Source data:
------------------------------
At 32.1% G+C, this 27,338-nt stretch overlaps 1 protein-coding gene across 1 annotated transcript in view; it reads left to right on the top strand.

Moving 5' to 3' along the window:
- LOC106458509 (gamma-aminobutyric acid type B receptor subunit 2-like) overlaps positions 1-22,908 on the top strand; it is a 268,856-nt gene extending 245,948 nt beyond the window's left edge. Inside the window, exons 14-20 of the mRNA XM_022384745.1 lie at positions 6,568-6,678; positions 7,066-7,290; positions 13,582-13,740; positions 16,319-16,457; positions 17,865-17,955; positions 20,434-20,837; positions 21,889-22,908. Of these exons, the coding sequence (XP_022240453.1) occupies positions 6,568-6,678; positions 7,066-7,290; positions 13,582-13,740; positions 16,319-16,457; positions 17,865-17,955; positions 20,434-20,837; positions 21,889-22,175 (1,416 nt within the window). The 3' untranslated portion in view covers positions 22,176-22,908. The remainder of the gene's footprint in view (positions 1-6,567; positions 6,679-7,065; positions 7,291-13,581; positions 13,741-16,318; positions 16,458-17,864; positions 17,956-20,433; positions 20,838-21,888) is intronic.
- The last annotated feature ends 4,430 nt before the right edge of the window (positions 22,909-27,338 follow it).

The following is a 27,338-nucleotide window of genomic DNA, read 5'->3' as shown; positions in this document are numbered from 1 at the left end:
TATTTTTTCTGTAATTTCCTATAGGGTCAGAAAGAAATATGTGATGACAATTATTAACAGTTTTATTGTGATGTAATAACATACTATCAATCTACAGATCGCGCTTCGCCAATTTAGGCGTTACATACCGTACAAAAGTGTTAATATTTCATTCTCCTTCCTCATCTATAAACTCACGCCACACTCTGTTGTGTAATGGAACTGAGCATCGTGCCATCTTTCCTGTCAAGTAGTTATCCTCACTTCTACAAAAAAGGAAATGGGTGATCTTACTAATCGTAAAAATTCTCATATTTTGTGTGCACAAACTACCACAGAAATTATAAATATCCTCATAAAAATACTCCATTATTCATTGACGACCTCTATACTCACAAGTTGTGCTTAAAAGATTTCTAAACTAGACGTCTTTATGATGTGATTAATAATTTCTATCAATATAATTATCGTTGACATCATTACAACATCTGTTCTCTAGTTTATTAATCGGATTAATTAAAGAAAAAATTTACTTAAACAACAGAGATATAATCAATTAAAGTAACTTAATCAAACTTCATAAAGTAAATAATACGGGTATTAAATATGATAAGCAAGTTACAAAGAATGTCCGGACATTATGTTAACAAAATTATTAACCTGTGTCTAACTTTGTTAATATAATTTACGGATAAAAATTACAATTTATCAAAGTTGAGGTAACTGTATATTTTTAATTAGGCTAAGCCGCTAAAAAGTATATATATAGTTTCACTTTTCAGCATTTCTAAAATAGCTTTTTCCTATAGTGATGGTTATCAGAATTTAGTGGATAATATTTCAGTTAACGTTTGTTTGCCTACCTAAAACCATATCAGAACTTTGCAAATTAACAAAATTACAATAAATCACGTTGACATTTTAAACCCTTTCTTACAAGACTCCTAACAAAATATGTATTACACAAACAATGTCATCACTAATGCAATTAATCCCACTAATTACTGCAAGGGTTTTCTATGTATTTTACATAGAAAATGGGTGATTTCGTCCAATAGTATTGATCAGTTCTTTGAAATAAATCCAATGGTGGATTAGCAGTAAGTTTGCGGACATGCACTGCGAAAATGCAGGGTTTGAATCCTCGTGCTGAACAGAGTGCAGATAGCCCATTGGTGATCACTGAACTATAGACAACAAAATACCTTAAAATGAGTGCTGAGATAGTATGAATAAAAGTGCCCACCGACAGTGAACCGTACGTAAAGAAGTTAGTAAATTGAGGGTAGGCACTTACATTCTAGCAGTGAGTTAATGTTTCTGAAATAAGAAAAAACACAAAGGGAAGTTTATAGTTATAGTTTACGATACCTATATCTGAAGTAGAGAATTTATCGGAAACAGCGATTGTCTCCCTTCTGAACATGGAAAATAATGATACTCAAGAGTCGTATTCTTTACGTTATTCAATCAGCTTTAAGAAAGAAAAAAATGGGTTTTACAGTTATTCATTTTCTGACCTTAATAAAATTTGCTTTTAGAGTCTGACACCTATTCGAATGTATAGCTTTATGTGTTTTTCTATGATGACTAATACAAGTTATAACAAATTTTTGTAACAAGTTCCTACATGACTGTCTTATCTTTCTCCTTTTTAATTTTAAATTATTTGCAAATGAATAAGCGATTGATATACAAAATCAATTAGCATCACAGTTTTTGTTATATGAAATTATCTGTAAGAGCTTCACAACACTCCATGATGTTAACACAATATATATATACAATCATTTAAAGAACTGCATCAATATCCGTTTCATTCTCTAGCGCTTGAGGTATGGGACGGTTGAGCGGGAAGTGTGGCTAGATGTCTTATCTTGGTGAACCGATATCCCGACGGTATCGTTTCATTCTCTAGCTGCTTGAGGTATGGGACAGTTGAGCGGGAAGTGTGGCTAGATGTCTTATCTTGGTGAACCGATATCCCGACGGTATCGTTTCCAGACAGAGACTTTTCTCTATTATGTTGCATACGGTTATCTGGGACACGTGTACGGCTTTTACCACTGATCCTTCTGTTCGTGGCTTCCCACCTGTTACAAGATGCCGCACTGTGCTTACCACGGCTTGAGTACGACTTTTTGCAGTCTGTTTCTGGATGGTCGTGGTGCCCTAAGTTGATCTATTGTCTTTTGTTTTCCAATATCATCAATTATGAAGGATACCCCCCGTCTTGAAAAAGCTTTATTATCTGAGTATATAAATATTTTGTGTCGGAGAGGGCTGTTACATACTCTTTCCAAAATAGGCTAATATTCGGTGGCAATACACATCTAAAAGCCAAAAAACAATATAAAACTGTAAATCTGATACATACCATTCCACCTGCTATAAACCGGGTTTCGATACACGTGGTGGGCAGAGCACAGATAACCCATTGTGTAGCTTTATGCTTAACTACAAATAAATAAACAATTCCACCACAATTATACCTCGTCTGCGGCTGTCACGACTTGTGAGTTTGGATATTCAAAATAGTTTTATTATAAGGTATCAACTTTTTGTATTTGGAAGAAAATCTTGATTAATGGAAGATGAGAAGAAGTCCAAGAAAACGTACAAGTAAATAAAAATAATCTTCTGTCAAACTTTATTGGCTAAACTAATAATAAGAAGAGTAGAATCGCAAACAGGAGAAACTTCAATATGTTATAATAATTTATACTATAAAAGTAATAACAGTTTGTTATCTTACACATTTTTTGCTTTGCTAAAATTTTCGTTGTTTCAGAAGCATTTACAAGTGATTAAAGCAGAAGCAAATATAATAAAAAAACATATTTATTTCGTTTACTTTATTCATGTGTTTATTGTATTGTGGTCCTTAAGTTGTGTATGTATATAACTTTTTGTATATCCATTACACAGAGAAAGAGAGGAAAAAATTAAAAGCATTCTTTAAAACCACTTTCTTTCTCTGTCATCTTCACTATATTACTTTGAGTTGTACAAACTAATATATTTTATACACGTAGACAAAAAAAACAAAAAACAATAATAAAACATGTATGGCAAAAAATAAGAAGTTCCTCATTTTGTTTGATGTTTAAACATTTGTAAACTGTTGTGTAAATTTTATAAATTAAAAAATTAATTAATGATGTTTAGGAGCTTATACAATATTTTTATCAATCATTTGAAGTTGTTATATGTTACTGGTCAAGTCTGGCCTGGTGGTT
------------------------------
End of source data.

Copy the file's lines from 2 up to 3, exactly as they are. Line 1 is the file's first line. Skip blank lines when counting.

Moving 5' to 3' along the window:
- LOC106458509 (gamma-aminobutyric acid type B receptor subunit 2-like) overlaps positions 1-22,908 on the top strand; it is a 268,856-nt gene extending 245,948 nt beyond the window's left edge. Inside the window, exons 14-20 of the mRNA XM_022384745.1 lie at positions 6,568-6,678; positions 7,066-7,290; positions 13,582-13,740; positions 16,319-16,457; positions 17,865-17,955; positions 20,434-20,837; positions 21,889-22,908. Of these exons, the coding sequence (XP_022240453.1) occupies positions 6,568-6,678; positions 7,066-7,290; positions 13,582-13,740; positions 16,319-16,457; positions 17,865-17,955; positions 20,434-20,837; positions 21,889-22,175 (1,416 nt within the window). The 3' untranslated portion in view covers positions 22,176-22,908. The remainder of the gene's footprint in view (positions 1-6,567; positions 6,679-7,065; positions 7,291-13,581; positions 13,741-16,318; positions 16,458-17,864; positions 17,956-20,433; positions 20,838-21,888) is intronic.